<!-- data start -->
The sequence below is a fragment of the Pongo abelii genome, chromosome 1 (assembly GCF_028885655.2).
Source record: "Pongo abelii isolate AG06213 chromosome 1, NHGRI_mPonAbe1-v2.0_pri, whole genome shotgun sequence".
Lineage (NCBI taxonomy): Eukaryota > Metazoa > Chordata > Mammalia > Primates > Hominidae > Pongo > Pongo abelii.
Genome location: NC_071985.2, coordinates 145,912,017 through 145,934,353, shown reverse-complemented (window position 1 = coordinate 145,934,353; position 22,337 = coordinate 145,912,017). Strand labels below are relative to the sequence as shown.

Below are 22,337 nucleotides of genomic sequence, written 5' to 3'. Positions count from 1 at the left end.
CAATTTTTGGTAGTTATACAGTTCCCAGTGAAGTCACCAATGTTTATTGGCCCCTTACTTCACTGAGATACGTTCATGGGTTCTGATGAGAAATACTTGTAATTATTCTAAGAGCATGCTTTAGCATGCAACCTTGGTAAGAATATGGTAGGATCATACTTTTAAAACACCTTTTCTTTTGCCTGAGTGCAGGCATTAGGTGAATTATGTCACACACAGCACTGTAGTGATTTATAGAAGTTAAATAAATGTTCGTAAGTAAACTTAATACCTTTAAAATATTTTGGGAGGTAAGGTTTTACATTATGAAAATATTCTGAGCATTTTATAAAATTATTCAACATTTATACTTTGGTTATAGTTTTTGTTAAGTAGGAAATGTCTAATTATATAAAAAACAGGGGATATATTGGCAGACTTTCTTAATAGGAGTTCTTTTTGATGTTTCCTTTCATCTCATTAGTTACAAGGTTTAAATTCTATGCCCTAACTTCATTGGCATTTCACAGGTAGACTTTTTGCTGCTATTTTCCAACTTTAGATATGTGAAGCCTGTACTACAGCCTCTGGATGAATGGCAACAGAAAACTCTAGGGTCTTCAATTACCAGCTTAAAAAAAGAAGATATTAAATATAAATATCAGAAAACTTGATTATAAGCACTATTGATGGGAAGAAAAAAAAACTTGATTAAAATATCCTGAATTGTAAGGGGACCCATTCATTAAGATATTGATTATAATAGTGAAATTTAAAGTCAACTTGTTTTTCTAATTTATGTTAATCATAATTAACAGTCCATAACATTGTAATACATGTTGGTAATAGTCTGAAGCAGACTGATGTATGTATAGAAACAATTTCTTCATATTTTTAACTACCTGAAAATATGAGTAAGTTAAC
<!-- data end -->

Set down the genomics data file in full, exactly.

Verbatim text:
The sequence below is a fragment of the Pongo abelii genome, chromosome 1 (assembly GCF_028885655.2).
Source record: "Pongo abelii isolate AG06213 chromosome 1, NHGRI_mPonAbe1-v2.0_pri, whole genome shotgun sequence".
Lineage (NCBI taxonomy): Eukaryota > Metazoa > Chordata > Mammalia > Primates > Hominidae > Pongo > Pongo abelii.
Genome location: NC_071985.2, coordinates 145,912,017 through 145,934,353, shown reverse-complemented (window position 1 = coordinate 145,934,353; position 22,337 = coordinate 145,912,017). Strand labels below are relative to the sequence as shown.

Below are 22,337 nucleotides of genomic sequence, written 5' to 3'. Positions count from 1 at the left end.
CAATTTTTGGTAGTTATACAGTTCCCAGTGAAGTCACCAATGTTTATTGGCCCCTTACTTCACTGAGATACGTTCATGGGTTCTGATGAGAAATACTTGTAATTATTCTAAGAGCATGCTTTAGCATGCAACCTTGGTAAGAATATGGTAGGATCATACTTTTAAAACACCTTTTCTTTTGCCTGAGTGCAGGCATTAGGTGAATTATGTCACACACAGCACTGTAGTGATTTATAGAAGTTAAATAAATGTTCGTAAGTAAACTTAATACCTTTAAAATATTTTGGGAGGTAAGGTTTTACATTATGAAAATATTCTGAGCATTTTATAAAATTATTCAACATTTATACTTTGGTTATAGTTTTTGTTAAGTAGGAAATGTCTAATTATATAAAAAACAGGGGATATATTGGCAGACTTTCTTAATAGGAGTTCTTTTTGATGTTTCCTTTCATCTCATTAGTTACAAGGTTTAAATTCTATGCCCTAACTTCATTGGCATTTCACAGGTAGACTTTTTGCTGCTATTTTCCAACTTTAGATATGTGAAGCCTGTACTACAGCCTCTGGATGAATGGCAACAGAAAACTCTAGGGTCTTCAATTACCAGCTTAAAAAAAGAAGATATTAAATATAAATATCAGAAAACTTGATTATAAGCACTATTGATGGGAAGAAAAAAAAACTTGATTAAAATATCCTGAATTGTAAGGGGACCCATTCATTAAGATATTGATTATAATAGTGAAATTTAAAGTCAACTTGTTTTTCTAATTTATGTTAATCATAATTAACAGTCCATAACATTGTAATACATGTTGGTAATAGTCTGAAGCAGACTGATGTATGTATAGAAACAATTTCTTCATATTTTTAACTACCTGAAAATATGAGTAAGTTAAC